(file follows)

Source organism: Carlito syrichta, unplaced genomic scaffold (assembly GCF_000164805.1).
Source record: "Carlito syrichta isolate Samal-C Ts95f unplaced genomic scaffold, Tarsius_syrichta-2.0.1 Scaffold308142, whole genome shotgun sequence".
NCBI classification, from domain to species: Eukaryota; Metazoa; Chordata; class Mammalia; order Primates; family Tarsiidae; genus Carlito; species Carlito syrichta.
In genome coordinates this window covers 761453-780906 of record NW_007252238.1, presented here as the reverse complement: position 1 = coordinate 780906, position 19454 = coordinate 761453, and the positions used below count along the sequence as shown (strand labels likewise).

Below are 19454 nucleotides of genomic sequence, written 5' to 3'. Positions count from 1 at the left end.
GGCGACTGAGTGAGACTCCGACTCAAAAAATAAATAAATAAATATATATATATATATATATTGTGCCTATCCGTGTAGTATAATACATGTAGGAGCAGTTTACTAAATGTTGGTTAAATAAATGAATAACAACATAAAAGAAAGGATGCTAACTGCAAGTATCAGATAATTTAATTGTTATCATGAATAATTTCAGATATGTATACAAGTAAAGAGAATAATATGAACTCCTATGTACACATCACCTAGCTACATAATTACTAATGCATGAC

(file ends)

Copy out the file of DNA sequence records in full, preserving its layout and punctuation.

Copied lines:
Source organism: Carlito syrichta, unplaced genomic scaffold (assembly GCF_000164805.1).
Source record: "Carlito syrichta isolate Samal-C Ts95f unplaced genomic scaffold, Tarsius_syrichta-2.0.1 Scaffold308142, whole genome shotgun sequence".
NCBI classification, from domain to species: Eukaryota; Metazoa; Chordata; class Mammalia; order Primates; family Tarsiidae; genus Carlito; species Carlito syrichta.
In genome coordinates this window covers 761453-780906 of record NW_007252238.1, presented here as the reverse complement: position 1 = coordinate 780906, position 19454 = coordinate 761453, and the positions used below count along the sequence as shown (strand labels likewise).

Below are 19454 nucleotides of genomic sequence, written 5' to 3'. Positions count from 1 at the left end.
GGCGACTGAGTGAGACTCCGACTCAAAAAATAAATAAATAAATATATATATATATATATATTGTGCCTATCCGTGTAGTATAATACATGTAGGAGCAGTTTACTAAATGTTGGTTAAATAAATGAATAACAACATAAAAGAAAGGATGCTAACTGCAAGTATCAGATAATTTAATTGTTATCATGAATAATTTCAGATATGTATACAAGTAAAGAGAATAATATGAACTCCTATGTACACATCACCTAGCTACATAATTACTAATGCATGAC